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Import Administration, International Trade Administration, Department of Commerce.
In response to a request by the petitioners and one producer/exporter of the subject merchandise, the Department of Commerce is conducting an administrative review of the antidumping duty order on frozen concentrated orange juice from Brazil. This review covers four manufacturers/exporters of the subject merchandise to the United States. This is the thirteenth period of review, covering May 1, 1999, through April 30, 2000.
We have preliminarily determined that sales have been made below the normal value by Citrovita Agro-Industrial Ltda. in this review. In addition, we have preliminarily determined to rescind the review with respect to Branco Peres Citrus S.A., CTM Citrus S.A., and Sucorrico S.A. because they had no shipments of subject merchandise to the United States during the period of review. If these preliminary results are adopted in the final results of this administrative review, we will instruct the Customs Service to assess antidumping duties on all appropriate entries.
We invite interested parties to comment on these preliminary results. Parties who wish to submit comments in this proceeding are requested to submit with each argument: (1) A statement of the issue; and (2) a brief summary of the argument.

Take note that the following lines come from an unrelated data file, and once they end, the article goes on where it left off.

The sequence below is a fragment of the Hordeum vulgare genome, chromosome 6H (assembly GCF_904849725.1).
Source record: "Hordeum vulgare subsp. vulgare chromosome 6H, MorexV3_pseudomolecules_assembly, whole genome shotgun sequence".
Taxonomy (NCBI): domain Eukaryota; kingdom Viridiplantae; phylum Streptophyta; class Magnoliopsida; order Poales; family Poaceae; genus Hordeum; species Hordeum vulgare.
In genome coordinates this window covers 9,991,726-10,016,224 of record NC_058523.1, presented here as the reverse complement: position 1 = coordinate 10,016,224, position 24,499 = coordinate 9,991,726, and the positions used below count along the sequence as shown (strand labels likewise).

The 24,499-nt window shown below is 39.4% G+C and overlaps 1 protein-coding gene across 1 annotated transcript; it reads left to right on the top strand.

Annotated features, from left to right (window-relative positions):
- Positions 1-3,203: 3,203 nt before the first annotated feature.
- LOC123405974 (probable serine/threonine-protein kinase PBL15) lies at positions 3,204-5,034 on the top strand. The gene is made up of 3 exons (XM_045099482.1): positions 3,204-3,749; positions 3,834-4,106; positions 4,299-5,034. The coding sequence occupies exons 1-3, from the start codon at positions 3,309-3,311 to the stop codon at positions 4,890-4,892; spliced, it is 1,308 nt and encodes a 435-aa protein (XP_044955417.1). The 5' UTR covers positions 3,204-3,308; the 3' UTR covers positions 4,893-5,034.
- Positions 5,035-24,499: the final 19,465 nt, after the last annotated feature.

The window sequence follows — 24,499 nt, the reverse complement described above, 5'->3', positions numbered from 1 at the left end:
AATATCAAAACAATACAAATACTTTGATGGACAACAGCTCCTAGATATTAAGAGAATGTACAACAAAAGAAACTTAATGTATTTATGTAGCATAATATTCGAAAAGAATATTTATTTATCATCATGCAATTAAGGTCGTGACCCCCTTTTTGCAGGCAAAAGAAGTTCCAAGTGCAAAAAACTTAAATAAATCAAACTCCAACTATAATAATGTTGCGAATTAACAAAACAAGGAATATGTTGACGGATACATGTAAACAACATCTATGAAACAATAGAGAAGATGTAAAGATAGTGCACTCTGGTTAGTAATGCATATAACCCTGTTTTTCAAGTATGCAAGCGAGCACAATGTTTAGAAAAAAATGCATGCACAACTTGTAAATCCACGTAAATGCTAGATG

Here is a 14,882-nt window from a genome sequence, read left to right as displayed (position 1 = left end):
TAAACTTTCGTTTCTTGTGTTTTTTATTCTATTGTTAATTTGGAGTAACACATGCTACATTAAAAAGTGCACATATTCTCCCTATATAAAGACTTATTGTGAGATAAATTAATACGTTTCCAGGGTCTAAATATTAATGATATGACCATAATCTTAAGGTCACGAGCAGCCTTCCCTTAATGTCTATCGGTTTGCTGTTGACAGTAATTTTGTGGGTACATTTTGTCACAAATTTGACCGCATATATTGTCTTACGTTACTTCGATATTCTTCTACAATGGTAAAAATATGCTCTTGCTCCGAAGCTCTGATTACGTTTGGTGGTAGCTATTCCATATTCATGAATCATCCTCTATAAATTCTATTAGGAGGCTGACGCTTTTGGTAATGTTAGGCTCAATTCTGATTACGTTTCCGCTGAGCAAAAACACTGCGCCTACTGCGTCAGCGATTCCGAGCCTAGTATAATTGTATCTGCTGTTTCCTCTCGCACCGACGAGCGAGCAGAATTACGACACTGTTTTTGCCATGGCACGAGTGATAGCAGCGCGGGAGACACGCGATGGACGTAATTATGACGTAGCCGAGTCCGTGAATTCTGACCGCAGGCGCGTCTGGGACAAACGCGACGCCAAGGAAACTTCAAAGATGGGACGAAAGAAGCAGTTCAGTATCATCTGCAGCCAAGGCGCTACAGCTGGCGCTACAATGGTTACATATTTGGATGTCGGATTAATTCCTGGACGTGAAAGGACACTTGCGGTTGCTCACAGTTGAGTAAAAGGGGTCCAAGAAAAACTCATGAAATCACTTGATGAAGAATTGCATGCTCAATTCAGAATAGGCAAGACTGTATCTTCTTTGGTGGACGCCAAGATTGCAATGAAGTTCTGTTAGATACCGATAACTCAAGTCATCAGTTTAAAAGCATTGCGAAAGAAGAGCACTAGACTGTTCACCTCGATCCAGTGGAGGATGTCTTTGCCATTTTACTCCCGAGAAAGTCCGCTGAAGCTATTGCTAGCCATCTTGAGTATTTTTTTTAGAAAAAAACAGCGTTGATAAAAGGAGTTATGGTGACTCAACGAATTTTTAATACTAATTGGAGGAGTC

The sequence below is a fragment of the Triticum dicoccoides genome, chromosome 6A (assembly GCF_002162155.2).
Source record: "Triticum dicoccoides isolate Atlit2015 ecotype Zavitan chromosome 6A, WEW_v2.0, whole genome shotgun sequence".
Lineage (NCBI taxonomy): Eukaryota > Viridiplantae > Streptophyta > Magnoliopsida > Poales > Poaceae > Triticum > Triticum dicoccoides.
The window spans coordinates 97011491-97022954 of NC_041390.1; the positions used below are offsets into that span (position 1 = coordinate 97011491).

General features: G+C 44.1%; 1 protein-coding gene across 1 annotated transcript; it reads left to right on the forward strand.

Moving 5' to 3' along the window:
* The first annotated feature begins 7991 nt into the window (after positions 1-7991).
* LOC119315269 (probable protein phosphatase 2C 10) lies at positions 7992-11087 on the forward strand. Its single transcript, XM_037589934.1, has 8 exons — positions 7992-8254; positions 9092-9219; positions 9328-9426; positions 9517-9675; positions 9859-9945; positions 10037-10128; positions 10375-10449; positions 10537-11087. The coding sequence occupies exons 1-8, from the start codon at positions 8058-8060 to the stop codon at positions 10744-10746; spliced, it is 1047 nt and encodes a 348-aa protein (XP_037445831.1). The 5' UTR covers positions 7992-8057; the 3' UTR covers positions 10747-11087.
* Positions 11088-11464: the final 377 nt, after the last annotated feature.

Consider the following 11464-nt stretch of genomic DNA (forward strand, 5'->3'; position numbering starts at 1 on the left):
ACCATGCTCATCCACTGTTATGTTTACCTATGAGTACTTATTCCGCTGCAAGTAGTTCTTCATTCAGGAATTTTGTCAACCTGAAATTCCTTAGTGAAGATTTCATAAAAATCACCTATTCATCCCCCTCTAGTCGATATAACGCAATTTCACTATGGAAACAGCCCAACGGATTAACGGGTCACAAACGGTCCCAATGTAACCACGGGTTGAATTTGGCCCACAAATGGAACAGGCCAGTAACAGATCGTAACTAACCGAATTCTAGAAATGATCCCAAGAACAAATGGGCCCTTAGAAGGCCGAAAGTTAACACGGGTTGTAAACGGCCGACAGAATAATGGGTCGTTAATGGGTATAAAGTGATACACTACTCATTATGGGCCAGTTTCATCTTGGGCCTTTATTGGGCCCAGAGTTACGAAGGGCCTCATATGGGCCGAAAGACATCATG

June 4, 2001.Start Further Info
FOR FURTHER INFORMATION CONTACT:
Irina Itkin, Office of AD/CVD Enforcement, Office 2, Import Administration, International Trade Administration, U.S. Department of Commerce, 14th Street and Constitution Avenue, NW, Washington, DC, 20230; telephone (202) 482-0656.
Applicable Statute and Regulations
Unless otherwise indicated, all citations to the Tariff Act of 1930, as amended (the Act), are references to the provisions effective January 1, 1995, the effective date of the amendments made to the Act by the Uruguay Round Agreements Act (URAA). In addition, unless otherwise indicated, all citations are to the Department's regulations at 19 CFR part 351 (2000).
On May 16, 2000, the Department of Commerce (the Department) published in the Federal Register a notice of “Opportunity to Request an Administrative Review” of the antidumping duty order on frozen concentrated orange juice (FCOJ) from Brazil (65 FR 31141).
In accordance with 19 CFR 351.213(b)(1), on May 12, 2000, one producer and exporter of FCOJ, Citrovita Agro Industrial Ltda. (Citrovita), requested an administrative review of the antidumping order covering the period May 1, 1999, through April 30, 2000. On May 31, 2000, the petitioners, Florida Citrus Mutual, Caulkins Indiantown Citrus Co., Citrus Belle, Citrus World, Inc., Orange-Co of Florida, Inc., Peace River Citrus Products, Inc., and Southern Gardens Citrus Processors Corp., also requested an administrative review for the following four producers and exporters of FCOJ: Branco Peres Citrus S.A. (Branco Peres); Citrovita and its affiliated parties (Cambuhy MC Industrial Ltda. (Cambuhy) and Cambuhy Citrus Comercial e Exportadora (Cambuhy Exportadora)); CTM Citrus S.A. (CTM); and Sucorrico S.A. (Sucorrico).
On July 7, 2000, the Department initiated an administrative review for Branco Peres, Citrovita and its affiliates Cambuhy and Cambuhy Exportadora, CTM, and Sucorrico (65 FR 41942), and consequently issued questionnaires to them.